Richard Hamilton: in his own words

Time Out last spoke to the late, great godfather of contemporary British art on the eve of his 'Modern Moral Matters' show in 2010. Here's what he told us

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'Palindrome' 1974, © The estate of Richard Hamilton
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'Portrait of Hugh Gaitskell as a Famous Monster of Filmland' 1964, © The Estate of Richard Hamilton
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'Kent State' 1970, © The Estate of Richard Hamilton
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© 'The Citizen' 1981-3, © The Estate of Richard Hamilto
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'Shock and Awe' 2010, © The Estate of Richard Hamilton
'You might think it odd that an artist would be so obsessed with political matters, but I've worked in so many different ways and media that it's not surprising there is some confusion, especially when I have often been labelled the father of pop art. While I was interested in the pop phenomenon, I never associated myself with the term, which I used to describe Elvis Presley and rather vulgar American imagery of ice cream cones or hamburgers. However, significant things were happening in the 1950s and it seemed not only to be a cool moment but a momentous moment for humanity.

My political leanings were very much to the left, unlike a lot of my friends in the Independent Group who thought it was fashionable to be apolitical, so I made a decision to do a painting that was excited by the situation of wars or what made me angry.

I'm 88 years old, so I lived through WWII when atomic bombs wiped out Hiroshima and Nagasaki. In the early '60s, the Labour party more-or-less decided to abandon all nuclear weapons until its leader, Hugh Gaitskell, convinced his deputy to make a powerful speech saying that England shouldn't go 'naked into the conference chambers of the world' - by which he meant without a nuclear bomb. To match this unpleasant and inhuman point of view I made a savage and expressionistic portrait, "Hugh Gaitskell as a Famous Monster of Filmland" (1964), which was the beginning of my interest in the possibility of political painting.


It seemed successful in so far as it was the first time that one of my pictures ended up on the front page of a newspaper. None of the other work I'd done before seemed to have had an effect on anybody; it was regarded as rather obscure and meaningless. My cool cloak was momentarily cast off.

It was very often newspapers or the television that introduced me to an image, so I decided to sit in front of the TV for a week with my camera. On the Wednesday news there was a perfectly reasonable student demonstration about the Vietnam War in an American university, but the authorities brought in the Civil Guard. To my astonishment, somebody started shooting and several students died. I was shocked and didn't want to exploit this horrific event, but on the other hand, there was a reason to continue making my prints of "Kent State" (1970) because it would keep the event in the minds of people for a long time, if what I did was meaningful.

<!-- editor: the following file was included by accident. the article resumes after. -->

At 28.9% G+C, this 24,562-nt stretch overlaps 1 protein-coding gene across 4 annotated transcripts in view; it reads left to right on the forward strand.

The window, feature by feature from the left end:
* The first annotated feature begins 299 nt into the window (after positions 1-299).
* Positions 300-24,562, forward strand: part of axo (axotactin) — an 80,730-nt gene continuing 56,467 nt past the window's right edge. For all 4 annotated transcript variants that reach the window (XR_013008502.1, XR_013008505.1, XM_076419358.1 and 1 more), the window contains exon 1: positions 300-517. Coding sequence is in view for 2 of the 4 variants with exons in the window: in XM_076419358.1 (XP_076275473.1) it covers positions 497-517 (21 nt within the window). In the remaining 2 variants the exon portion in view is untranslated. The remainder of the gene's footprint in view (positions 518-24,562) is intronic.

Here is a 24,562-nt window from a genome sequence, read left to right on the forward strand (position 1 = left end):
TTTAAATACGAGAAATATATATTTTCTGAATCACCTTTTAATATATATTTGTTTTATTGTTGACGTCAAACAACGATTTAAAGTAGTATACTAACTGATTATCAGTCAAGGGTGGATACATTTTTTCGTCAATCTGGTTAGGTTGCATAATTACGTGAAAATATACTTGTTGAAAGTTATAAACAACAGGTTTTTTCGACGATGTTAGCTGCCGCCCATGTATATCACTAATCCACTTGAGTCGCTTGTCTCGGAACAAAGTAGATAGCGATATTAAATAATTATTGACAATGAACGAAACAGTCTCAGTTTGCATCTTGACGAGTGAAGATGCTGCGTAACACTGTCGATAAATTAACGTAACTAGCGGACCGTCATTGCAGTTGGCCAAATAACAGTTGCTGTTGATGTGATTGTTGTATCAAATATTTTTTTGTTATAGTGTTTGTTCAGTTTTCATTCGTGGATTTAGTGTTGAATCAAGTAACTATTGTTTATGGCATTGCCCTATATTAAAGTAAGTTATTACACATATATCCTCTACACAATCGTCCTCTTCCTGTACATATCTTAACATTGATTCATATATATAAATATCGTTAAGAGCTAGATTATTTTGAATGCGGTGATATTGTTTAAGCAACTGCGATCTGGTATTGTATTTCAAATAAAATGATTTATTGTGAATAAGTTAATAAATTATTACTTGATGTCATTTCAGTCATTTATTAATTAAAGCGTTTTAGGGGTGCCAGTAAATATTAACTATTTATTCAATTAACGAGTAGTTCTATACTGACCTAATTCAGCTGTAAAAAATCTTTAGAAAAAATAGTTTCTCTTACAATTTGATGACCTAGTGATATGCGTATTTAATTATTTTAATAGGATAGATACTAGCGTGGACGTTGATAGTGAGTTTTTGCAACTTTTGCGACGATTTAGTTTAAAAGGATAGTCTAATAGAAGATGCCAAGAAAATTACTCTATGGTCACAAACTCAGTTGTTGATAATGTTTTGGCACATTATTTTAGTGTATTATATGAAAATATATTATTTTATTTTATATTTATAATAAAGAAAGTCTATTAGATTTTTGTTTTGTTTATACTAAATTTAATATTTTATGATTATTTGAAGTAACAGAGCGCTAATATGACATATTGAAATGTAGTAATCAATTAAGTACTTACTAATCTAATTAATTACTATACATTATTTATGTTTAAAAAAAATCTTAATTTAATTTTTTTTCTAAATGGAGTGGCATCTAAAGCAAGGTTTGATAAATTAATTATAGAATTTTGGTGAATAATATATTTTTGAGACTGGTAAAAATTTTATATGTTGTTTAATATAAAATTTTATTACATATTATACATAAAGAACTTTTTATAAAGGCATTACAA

The next big moment of my political life was the sight of people in the Maze prison putting their excrement on the walls in the so-called "dirty protest". It had been going on for three years before the authorities allowed a camera in, but the cells were so small that you never saw anything but details. I wanted a full, monumental figure so I began to collage photographs together and the result was my picture of hunger-striking IRA member Hugh Rooney, called "The Citizen" (1982-83).

Several years later, the next piece in the sequence, called "The Subject" (1988-90), showed the other side of the coin and depicted one of the Orangemen marching through the streets of Belfast, in his strange Masonic uniform. In the top corner, there's an echo of the same window from the previous picture, only he's on the outside of the prison, while "The Citizen" remains on the inside. The next painting, "The State" (1993), completed the triptych and showed one of the patrolling British soldiers who had gone to Northern Ireland, at first, to try to help. But, as with every battle - whether it's in Afghanistan, Iraq or Palestine - these problems occur when civil liberties are deprived.
"War Games" (1991) was again the result of watching TV, when John Snow delivered his report on activities in Iraq with a big sandpit and these models of tanks and troops coming from America or Britain. Pushing these bits of balsa wood about seemed like a game and yet it was also very sinister.

Political pictures have different effects - whether moving effects of a depressing kind or effects that can linger for a long time. Some critics have said that subjects such as nuclear disarmament have lost their interest, but my inclination is that they've become more powerful as time goes by, rather than less. For example, after I saw an image of Tony Blair looking smug after a conference with George Bush I got my assistant to stand in as Blair and put on a cowboy shirt, guns and holsters. The result, "Shock and Awe" (2007-10) was a representation of my feelings about Blair but I've had a lot of criticism for this work. It's a question of timing. I'm sure that it will find its power as time goes by and becomes history. It seems necessary that an artist's attention should be directed at these problems, so I'm not going to give up.'

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